Altering Our Hours
Going straight from having weeks off work, to completing a 37.5 hours week is a big ask. It is likely to be far too overwhelming and result in us needing to take even more time off.
A graded return can help. Starting with a few hours and building up slowly can help us learn to manage our mental health around our job.
We might need to reduce our hours for a while. This could have financial implications as we will most likely be paid for a lower number of hours than we’re used to. However, it’s something that could be worth considering for a period of time.
If our job allows it, it could be helpful to build some flexitime into our hours. This could allow us to make time for appointments. It could also help with things such as medication hangovers. If we’re struggling on a morning, for example, we could work 10am-6pm instead of 9am-5pm.
Reassuring us that we don’t need to rush back too quickly is important. We can feel pressurised to return too quickly, especially if work is busy. But coming back too soon can result in us becoming overwhelmed and needing more time off.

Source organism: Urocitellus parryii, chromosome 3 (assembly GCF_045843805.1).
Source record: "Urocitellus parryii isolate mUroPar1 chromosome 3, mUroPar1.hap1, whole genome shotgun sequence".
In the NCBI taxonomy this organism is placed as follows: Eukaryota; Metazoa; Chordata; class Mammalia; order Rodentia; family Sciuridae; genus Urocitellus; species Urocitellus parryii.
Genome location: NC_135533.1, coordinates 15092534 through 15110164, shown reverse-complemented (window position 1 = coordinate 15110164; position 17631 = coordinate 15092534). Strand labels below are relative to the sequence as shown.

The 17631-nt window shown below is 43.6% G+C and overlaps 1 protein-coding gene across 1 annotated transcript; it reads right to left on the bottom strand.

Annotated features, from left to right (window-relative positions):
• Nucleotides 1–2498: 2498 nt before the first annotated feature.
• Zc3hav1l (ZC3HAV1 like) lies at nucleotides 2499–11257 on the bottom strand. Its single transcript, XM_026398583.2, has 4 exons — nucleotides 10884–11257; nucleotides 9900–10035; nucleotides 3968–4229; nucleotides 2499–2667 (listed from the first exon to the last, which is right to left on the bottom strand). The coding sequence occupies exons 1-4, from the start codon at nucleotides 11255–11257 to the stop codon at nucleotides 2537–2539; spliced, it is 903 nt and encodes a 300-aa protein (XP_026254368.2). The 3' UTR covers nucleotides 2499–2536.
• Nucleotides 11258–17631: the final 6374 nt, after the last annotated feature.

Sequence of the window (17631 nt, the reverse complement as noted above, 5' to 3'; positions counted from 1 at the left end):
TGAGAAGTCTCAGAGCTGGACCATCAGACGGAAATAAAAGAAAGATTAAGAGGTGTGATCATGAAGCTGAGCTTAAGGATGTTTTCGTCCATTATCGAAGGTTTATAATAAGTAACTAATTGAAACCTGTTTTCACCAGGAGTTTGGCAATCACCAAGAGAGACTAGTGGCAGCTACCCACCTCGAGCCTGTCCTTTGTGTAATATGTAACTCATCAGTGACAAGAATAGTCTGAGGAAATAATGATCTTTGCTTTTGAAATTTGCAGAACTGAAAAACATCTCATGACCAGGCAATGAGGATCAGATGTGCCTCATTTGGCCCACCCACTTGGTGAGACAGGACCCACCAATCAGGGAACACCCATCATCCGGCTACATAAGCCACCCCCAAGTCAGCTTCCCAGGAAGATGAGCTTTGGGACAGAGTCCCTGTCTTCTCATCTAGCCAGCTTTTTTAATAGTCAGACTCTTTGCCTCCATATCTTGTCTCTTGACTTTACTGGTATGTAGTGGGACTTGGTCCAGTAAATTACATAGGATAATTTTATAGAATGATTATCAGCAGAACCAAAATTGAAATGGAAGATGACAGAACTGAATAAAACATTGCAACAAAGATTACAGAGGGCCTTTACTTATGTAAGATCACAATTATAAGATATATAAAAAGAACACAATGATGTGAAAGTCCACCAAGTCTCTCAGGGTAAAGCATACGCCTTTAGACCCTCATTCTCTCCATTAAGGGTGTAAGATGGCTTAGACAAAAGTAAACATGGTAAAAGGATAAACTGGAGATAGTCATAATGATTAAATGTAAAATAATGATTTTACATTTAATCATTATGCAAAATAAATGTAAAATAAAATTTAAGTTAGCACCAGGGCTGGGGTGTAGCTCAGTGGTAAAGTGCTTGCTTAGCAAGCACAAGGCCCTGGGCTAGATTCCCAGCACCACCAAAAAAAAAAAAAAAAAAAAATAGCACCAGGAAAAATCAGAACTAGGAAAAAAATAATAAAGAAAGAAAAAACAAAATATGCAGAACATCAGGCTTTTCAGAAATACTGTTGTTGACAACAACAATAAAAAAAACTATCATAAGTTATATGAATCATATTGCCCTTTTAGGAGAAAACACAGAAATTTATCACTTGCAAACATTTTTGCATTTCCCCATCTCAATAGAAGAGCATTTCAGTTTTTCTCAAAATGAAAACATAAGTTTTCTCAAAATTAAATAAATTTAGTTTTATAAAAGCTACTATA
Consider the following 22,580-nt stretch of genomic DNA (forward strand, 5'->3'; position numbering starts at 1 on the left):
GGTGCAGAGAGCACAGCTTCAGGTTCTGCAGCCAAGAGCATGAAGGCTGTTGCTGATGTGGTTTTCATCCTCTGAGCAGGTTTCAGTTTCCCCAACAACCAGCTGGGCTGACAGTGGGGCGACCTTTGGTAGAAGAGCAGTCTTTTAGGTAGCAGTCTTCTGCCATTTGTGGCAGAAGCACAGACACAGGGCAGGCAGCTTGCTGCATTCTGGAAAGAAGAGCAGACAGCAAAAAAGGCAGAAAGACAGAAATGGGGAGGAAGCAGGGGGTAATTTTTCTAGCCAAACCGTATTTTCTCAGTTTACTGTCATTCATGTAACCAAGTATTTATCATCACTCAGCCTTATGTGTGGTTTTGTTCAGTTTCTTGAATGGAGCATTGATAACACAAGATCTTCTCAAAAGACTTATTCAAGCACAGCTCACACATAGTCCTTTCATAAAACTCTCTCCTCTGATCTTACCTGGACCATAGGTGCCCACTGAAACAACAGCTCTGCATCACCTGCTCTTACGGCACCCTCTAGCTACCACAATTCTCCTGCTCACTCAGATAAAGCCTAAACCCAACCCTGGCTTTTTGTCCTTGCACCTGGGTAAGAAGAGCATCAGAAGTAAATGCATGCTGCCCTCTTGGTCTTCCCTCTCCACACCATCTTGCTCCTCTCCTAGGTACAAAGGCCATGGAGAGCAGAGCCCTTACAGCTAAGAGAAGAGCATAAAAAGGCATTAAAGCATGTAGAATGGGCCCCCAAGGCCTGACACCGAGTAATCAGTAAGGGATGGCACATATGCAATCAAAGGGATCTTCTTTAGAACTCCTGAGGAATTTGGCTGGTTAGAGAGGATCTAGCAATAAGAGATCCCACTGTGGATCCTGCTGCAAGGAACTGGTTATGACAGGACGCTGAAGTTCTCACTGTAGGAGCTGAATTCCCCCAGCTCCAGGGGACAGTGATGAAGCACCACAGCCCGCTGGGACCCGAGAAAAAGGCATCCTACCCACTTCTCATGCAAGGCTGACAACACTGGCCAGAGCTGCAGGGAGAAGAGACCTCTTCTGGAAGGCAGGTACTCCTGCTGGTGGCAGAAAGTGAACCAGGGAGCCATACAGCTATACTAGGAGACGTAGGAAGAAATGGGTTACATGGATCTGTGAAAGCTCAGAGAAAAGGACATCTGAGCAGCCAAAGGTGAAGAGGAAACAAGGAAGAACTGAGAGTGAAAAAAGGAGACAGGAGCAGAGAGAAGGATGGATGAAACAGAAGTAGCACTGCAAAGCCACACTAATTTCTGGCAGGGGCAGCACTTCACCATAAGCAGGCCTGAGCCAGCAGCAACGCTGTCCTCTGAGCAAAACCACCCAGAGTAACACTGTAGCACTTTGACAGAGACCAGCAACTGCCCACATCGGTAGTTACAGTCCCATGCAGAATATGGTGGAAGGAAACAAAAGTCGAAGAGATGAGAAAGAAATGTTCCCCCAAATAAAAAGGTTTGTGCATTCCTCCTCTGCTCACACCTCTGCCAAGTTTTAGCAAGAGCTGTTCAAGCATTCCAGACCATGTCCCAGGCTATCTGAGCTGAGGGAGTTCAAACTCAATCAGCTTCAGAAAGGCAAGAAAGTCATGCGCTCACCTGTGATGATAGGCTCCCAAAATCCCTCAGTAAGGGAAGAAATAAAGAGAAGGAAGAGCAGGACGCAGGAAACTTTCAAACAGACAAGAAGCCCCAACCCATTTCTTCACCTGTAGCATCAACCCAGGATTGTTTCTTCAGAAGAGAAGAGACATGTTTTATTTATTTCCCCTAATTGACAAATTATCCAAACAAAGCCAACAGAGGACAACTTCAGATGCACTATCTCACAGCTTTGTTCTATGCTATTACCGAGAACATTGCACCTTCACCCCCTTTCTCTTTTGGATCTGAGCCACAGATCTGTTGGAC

Discuss Our Work
It’s possible that certain aspects of our work cause us more stress than others. It’s also likely that bits of our job give us more enjoyment than others.
No job is perfect and every job will include elements of stress. However, it can help to have a chat with us about how the different parts of our role affect our mental health.
It might be possible to alter our job role a little to reduce the stress and increase the enjoyment. If it’s not possible to do that, there might be solutions to some of the things that have been stressing us out. There could be new ways of looking at things, or training we could do to help improve confidence in situations we find stressful.
Check In Regularly
Booking in regular check-ins can be as simple as a fifteen minute catch up every week.